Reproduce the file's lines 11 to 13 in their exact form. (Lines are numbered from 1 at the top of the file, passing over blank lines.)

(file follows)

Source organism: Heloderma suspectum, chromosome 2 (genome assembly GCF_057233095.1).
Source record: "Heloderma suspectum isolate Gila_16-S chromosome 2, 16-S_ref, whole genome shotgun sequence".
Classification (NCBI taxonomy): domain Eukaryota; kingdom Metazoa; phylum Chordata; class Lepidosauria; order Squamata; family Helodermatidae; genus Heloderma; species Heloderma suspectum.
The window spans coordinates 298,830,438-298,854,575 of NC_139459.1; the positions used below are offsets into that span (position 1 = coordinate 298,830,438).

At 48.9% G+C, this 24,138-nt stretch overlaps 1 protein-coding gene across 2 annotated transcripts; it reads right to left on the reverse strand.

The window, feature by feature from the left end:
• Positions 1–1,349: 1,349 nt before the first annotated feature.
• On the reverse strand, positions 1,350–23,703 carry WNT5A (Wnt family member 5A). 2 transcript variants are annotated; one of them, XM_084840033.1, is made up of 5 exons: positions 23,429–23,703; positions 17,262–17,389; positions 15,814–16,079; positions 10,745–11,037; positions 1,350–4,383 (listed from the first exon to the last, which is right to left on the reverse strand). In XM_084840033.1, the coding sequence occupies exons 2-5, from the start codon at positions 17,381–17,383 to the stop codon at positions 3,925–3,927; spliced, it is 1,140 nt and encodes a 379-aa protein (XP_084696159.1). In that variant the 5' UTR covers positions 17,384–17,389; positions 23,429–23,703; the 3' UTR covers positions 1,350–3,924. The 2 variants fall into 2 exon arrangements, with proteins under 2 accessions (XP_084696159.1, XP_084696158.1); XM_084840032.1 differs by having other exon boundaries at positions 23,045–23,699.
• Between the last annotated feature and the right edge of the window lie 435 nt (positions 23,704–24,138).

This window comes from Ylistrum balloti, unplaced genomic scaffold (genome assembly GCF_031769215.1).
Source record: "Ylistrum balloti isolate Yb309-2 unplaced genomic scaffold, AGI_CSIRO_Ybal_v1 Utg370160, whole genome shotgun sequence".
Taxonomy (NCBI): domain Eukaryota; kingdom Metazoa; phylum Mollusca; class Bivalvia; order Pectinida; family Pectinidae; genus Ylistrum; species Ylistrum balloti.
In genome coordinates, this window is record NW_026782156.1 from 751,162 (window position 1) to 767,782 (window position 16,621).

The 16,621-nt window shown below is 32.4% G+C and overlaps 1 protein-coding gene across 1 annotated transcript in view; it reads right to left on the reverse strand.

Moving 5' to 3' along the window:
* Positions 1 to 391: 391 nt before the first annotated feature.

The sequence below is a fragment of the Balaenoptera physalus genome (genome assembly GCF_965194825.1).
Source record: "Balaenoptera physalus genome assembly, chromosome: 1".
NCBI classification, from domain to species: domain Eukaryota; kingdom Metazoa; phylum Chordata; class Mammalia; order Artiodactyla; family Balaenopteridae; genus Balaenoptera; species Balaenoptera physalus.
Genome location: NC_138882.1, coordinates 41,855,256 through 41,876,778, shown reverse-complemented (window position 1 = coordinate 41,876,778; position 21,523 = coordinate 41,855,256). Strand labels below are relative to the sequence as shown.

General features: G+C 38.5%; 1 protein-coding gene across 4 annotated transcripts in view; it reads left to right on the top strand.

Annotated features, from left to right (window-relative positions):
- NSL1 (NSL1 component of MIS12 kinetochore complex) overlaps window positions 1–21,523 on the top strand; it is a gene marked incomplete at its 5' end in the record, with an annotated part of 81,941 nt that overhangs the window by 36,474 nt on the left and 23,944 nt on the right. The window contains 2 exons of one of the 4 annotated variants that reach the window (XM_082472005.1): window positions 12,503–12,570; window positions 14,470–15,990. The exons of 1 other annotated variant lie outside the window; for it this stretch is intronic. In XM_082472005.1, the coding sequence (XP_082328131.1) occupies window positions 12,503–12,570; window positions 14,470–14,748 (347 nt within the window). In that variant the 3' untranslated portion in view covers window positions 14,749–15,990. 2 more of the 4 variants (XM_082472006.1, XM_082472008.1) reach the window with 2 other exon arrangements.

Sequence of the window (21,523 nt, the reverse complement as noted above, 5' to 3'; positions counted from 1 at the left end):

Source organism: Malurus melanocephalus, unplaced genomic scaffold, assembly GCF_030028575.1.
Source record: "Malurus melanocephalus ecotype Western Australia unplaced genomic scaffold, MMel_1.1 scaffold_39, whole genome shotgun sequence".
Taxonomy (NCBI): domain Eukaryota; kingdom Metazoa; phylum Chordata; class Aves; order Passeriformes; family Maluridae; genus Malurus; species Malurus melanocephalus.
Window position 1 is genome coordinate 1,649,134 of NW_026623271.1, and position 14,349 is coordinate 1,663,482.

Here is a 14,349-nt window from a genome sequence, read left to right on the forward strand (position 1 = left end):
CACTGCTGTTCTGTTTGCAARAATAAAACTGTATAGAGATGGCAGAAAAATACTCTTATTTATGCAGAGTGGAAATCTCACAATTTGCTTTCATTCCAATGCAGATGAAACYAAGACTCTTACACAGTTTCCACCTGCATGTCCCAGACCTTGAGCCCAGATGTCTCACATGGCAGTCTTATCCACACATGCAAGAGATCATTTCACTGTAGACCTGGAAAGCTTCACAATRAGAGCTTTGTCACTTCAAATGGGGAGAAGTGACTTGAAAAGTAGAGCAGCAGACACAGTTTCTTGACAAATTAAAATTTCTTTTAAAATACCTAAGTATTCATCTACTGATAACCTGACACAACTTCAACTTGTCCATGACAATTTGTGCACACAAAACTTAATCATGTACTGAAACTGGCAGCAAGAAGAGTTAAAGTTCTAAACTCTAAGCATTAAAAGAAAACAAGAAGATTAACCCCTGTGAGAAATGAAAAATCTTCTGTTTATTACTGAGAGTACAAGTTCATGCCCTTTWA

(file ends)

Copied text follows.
Source record: "Ylistrum balloti isolate Yb309-2 unplaced genomic scaffold, AGI_CSIRO_Ybal_v1 Utg370160, whole genome shotgun sequence".
Taxonomy (NCBI): domain Eukaryota; kingdom Metazoa; phylum Mollusca; class Bivalvia; order Pectinida; family Pectinidae; genus Ylistrum; species Ylistrum balloti.
In genome coordinates, this window is record NW_026782156.1 from 751,162 (window position 1) to 767,782 (window position 16,621).